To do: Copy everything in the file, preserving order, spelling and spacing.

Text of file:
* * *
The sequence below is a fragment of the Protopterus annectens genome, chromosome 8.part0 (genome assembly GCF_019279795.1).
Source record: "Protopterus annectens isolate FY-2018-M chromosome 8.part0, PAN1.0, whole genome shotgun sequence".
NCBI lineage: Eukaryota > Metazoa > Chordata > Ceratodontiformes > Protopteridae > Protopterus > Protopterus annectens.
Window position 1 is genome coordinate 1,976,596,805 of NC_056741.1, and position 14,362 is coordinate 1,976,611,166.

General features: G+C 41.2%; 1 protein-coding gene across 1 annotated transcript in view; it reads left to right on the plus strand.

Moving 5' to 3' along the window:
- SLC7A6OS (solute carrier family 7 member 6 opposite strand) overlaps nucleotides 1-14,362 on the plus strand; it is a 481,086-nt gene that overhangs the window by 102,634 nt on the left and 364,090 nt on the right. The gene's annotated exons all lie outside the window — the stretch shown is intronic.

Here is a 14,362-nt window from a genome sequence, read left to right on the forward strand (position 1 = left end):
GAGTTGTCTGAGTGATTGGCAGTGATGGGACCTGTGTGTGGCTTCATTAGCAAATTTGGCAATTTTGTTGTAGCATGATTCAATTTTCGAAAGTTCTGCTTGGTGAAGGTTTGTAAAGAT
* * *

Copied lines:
The sequence below is a fragment of the Protopterus annectens genome, chromosome 8.part0 (genome assembly GCF_019279795.1).
Source record: "Protopterus annectens isolate FY-2018-M chromosome 8.part0, PAN1.0, whole genome shotgun sequence".
NCBI lineage: Eukaryota > Metazoa > Chordata > Ceratodontiformes > Protopteridae > Protopterus > Protopterus annectens.
Window position 1 is genome coordinate 1,976,596,805 of NC_056741.1, and position 14,362 is coordinate 1,976,611,166.

General features: G+C 41.2%; 1 protein-coding gene across 1 annotated transcript in view; it reads left to right on the plus strand.

Moving 5' to 3' along the window:
- SLC7A6OS (solute carrier family 7 member 6 opposite strand) overlaps nucleotides 1-14,362 on the plus strand; it is a 481,086-nt gene that overhangs the window by 102,634 nt on the left and 364,090 nt on the right. The gene's annotated exons all lie outside the window — the stretch shown is intronic.

Here is a 14,362-nt window from a genome sequence, read left to right on the forward strand (position 1 = left end):
GAGTTGTCTGAGTGATTGGCAGTGATGGGACCTGTGTGTGGCTTCATTAGCAAATTTGGCAATTTTGTTGTAGCATGATTCAATTTTCGAAAGTTCTGCTTGGTGAAGGTTTGTAAAGAT